Investors using social media platforms are vulnerable to online investment scams. If you are engaging in online activities—even relatively commonplace ones like Facebook or YouTube, or if you are posting in chat rooms on forums like Reddit, you are vulnerable to online securities fraud or to being hacked. The Securities and Exchange Commission has published a warning warned that using such media platforms or Iphone apps can expose investors to fraud in the Internet. You may be surprised to learn that your private account numbers or passwords can be sold to fraudsters on the dark web.   Criminals are selling credentials for customers of E*Trade, Charles Schwab, TD Ameritrade, Robinhood Financial, and others on the dark web and such fraudulent activity has sharply increased over  the past year. 

In fact, the dramatic rise of Robinhood users, as well as those trading themselves on other self-directed platforms, has led to an increase of account hacking victims. This is likely due in part to the fact that these brokerage customers are using social media outlets to publicize their investment successes. Robinhood investors who are on the subreddit platform /rwallstreetbets have been known to tout their accomplishments (and failures)  online. When an investor appears to be making large sums of money in their online postings, they may draw the attention of bad actors and create  “online bait” for securities account hackers. Hackers have been known to look up people’s social media accounts and use this online information (such as birthdates and names of family members) to get information allowing them to easily access the victim’s brokerage accounts. Once they gain access, the hacker can then sell their securities, and transfer out the money to outside accounts that they control. Compounding this issue at Robinhood is that there is no telephone contact provided nor is there the ability to speak in person to a live  representative when this fraudulent contact is happening.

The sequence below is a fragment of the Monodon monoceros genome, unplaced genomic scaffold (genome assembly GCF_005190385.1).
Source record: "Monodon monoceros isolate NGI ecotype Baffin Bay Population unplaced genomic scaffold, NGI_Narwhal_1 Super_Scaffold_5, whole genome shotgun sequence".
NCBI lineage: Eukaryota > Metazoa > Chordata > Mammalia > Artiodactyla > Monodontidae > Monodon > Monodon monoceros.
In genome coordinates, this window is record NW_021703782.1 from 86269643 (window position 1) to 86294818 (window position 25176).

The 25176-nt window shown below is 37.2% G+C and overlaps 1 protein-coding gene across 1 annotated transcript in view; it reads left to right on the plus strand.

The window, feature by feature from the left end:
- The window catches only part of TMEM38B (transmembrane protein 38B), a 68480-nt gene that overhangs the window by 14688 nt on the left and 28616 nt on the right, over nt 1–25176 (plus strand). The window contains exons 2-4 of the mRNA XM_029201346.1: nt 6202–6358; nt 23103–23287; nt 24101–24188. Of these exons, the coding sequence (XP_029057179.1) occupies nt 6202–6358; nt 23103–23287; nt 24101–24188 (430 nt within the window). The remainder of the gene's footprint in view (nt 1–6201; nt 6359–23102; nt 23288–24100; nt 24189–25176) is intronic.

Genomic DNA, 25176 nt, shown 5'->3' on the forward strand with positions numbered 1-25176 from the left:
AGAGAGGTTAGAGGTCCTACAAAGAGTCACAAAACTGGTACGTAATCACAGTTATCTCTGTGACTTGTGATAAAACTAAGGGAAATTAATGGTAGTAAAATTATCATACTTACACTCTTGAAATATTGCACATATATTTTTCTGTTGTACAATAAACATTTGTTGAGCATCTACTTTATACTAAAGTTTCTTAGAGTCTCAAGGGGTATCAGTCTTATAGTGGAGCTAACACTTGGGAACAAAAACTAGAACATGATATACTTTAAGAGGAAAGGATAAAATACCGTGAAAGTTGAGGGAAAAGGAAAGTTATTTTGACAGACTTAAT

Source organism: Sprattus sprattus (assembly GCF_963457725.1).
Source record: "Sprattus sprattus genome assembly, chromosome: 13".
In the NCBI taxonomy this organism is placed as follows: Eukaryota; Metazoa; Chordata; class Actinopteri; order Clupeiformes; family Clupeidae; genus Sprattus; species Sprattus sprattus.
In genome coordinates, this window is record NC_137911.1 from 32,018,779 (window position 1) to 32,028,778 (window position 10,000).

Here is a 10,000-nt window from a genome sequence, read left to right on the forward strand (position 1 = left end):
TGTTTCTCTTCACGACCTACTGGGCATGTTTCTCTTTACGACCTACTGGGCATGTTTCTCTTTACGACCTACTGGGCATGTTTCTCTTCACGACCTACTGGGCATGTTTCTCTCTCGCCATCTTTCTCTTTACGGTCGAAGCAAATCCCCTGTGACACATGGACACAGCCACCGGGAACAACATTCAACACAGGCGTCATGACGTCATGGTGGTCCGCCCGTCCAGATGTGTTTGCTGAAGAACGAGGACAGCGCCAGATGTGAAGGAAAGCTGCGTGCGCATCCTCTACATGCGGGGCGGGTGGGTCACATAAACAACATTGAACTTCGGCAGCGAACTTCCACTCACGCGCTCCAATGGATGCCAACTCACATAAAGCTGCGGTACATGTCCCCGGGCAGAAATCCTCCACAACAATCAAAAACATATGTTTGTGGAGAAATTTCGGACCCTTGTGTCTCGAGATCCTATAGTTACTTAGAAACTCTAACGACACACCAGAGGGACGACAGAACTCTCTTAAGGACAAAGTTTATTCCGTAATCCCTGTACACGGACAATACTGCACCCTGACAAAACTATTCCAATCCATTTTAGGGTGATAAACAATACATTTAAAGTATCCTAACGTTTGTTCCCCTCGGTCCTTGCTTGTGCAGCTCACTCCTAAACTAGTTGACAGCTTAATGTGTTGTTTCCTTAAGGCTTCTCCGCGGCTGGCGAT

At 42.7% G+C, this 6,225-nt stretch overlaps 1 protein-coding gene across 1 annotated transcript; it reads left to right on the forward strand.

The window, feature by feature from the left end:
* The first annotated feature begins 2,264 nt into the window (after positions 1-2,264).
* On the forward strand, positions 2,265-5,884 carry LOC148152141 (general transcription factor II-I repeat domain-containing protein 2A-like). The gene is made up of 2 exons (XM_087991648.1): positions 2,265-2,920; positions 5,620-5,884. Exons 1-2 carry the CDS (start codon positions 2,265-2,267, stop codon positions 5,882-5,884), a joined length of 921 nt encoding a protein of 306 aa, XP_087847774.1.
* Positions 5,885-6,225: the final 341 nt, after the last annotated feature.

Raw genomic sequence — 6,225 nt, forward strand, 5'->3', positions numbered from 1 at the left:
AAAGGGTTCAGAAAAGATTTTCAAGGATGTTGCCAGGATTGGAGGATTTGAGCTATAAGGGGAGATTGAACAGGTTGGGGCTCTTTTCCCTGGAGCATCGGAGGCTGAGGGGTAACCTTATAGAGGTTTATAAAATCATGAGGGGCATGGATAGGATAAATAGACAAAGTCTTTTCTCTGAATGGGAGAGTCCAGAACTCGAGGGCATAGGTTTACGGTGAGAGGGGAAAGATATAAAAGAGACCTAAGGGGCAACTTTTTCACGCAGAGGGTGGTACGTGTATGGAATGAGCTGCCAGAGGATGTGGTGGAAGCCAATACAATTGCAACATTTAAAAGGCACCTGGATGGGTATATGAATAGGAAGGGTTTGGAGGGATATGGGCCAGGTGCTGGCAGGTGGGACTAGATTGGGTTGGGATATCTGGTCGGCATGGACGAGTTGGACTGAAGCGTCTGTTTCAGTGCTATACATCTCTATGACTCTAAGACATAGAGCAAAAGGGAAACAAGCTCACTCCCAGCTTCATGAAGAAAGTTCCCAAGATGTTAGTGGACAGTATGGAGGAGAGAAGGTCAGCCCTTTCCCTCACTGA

Although other online platforms may be subject to hacks, Robinhood is the most vulnerable to hacks.  The volume  of Robinhood-related emails that are up for sale to users of the dark web greatly outnumbers other brokerage firms by a margin of  5-to-1. Why? Because fraudsters reportedly believe that these accounts were easier to hack. An internal probe by Robinhood found that 2,000 of its customer’s accounts had been hacked. 

Robinhood Accounts Were  Hacked

Following complaints by Robinhood’s customers that hackers liquidated their investments and withdrew balances from their accounts, a class action suit was brought covering the time period between July 22, 2021 to October 5, 2020 .  According to the lawsuit, beginning  on or before July 22, 2020 through at least October 5, 2020, Robinhood negligently and illegally allowed unauthorized third-party access to approximately 2,000 customers’ personal and financial information, access to the funds customers had deposited into their Robinhood accounts, and control over securities positions customers purchased through Robinhood. The suit goes on to allege that these unauthorized users viewed, used, manipulated, exfiltrated, and stole this personal and financial information and took control over customers’ accounts so as to rob them of money and valuable securities and harm their privacy. Thus, as a consequence of this negligent and illegal conduct, Robinhood’s customers lost millions of dollars.